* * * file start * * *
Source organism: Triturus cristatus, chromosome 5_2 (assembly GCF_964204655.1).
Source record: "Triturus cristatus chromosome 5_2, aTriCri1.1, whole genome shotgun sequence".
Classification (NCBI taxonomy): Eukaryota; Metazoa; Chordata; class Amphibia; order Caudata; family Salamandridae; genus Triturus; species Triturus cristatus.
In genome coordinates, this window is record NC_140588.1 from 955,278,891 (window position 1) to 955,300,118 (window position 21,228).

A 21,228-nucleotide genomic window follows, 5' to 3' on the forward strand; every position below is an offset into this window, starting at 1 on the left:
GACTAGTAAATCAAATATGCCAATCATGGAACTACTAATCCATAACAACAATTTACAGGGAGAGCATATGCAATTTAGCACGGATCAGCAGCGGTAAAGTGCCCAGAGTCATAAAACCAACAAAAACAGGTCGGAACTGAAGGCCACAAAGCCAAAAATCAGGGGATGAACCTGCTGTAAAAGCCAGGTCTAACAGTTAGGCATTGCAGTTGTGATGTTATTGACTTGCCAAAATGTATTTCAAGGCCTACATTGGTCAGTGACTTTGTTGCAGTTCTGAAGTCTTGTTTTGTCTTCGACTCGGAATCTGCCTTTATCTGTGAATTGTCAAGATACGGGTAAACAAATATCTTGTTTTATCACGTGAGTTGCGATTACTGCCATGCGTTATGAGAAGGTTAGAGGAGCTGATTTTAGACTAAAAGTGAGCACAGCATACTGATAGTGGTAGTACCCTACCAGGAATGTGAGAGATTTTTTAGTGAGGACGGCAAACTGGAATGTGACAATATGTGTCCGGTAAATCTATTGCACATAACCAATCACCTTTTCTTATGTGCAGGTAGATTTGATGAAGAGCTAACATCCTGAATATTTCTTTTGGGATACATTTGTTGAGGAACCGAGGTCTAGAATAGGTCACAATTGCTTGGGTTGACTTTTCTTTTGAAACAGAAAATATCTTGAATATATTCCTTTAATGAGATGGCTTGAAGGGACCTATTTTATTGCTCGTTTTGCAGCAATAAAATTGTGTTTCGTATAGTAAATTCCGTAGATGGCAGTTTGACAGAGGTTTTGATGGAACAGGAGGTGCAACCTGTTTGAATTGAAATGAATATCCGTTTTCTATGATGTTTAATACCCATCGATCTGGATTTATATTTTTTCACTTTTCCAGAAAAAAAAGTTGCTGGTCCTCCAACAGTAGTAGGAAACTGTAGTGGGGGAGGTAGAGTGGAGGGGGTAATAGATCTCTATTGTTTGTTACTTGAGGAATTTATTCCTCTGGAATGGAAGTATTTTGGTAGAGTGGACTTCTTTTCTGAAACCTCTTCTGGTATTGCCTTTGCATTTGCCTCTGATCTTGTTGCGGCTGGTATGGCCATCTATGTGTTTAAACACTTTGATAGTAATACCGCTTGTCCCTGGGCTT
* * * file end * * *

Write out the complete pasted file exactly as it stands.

Source organism: Triturus cristatus, chromosome 5_2 (assembly GCF_964204655.1).
Source record: "Triturus cristatus chromosome 5_2, aTriCri1.1, whole genome shotgun sequence".
Classification (NCBI taxonomy): Eukaryota; Metazoa; Chordata; class Amphibia; order Caudata; family Salamandridae; genus Triturus; species Triturus cristatus.
In genome coordinates, this window is record NC_140588.1 from 955,278,891 (window position 1) to 955,300,118 (window position 21,228).

A 21,228-nucleotide genomic window follows, 5' to 3' on the forward strand; every position below is an offset into this window, starting at 1 on the left:
GACTAGTAAATCAAATATGCCAATCATGGAACTACTAATCCATAACAACAATTTACAGGGAGAGCATATGCAATTTAGCACGGATCAGCAGCGGTAAAGTGCCCAGAGTCATAAAACCAACAAAAACAGGTCGGAACTGAAGGCCACAAAGCCAAAAATCAGGGGATGAACCTGCTGTAAAAGCCAGGTCTAACAGTTAGGCATTGCAGTTGTGATGTTATTGACTTGCCAAAATGTATTTCAAGGCCTACATTGGTCAGTGACTTTGTTGCAGTTCTGAAGTCTTGTTTTGTCTTCGACTCGGAATCTGCCTTTATCTGTGAATTGTCAAGATACGGGTAAACAAATATCTTGTTTTATCACGTGAGTTGCGATTACTGCCATGCGTTATGAGAAGGTTAGAGGAGCTGATTTTAGACTAAAAGTGAGCACAGCATACTGATAGTGGTAGTACCCTACCAGGAATGTGAGAGATTTTTTAGTGAGGACGGCAAACTGGAATGTGACAATATGTGTCCGGTAAATCTATTGCACATAACCAATCACCTTTTCTTATGTGCAGGTAGATTTGATGAAGAGCTAACATCCTGAATATTTCTTTTGGGATACATTTGTTGAGGAACCGAGGTCTAGAATAGGTCACAATTGCTTGGGTTGACTTTTCTTTTGAAACAGAAAATATCTTGAATATATTCCTTTAATGAGATGGCTTGAAGGGACCTATTTTATTGCTCGTTTTGCAGCAATAAAATTGTGTTTCGTATAGTAAATTCCGTAGATGGCAGTTTGACAGAGGTTTTGATGGAACAGGAGGTGCAACCTGTTTGAATTGAAATGAATATCCGTTTTCTATGATGTTTAATACCCATCGATCTGGATTTATATTTTTTCACTTTTCCAGAAAAAAAAGTTGCTGGTCCTCCAACAGTAGTAGGAAACTGTAGTGGGGGAGGTAGAGTGGAGGGGGTAATAGATCTCTATTGTTTGTTACTTGAGGAATTTATTCCTCTGGAATGGAAGTATTTTGGTAGAGTGGACTTCTTTTCTGAAACCTCTTCTGGTATTGCCTTTGCATTTGCCTCTGATCTTGTTGCGGCTGGTATGGCCATCTATGTGTTTAAACACTTTGATAGTAATACCGCTTGTCCCTGGGCTT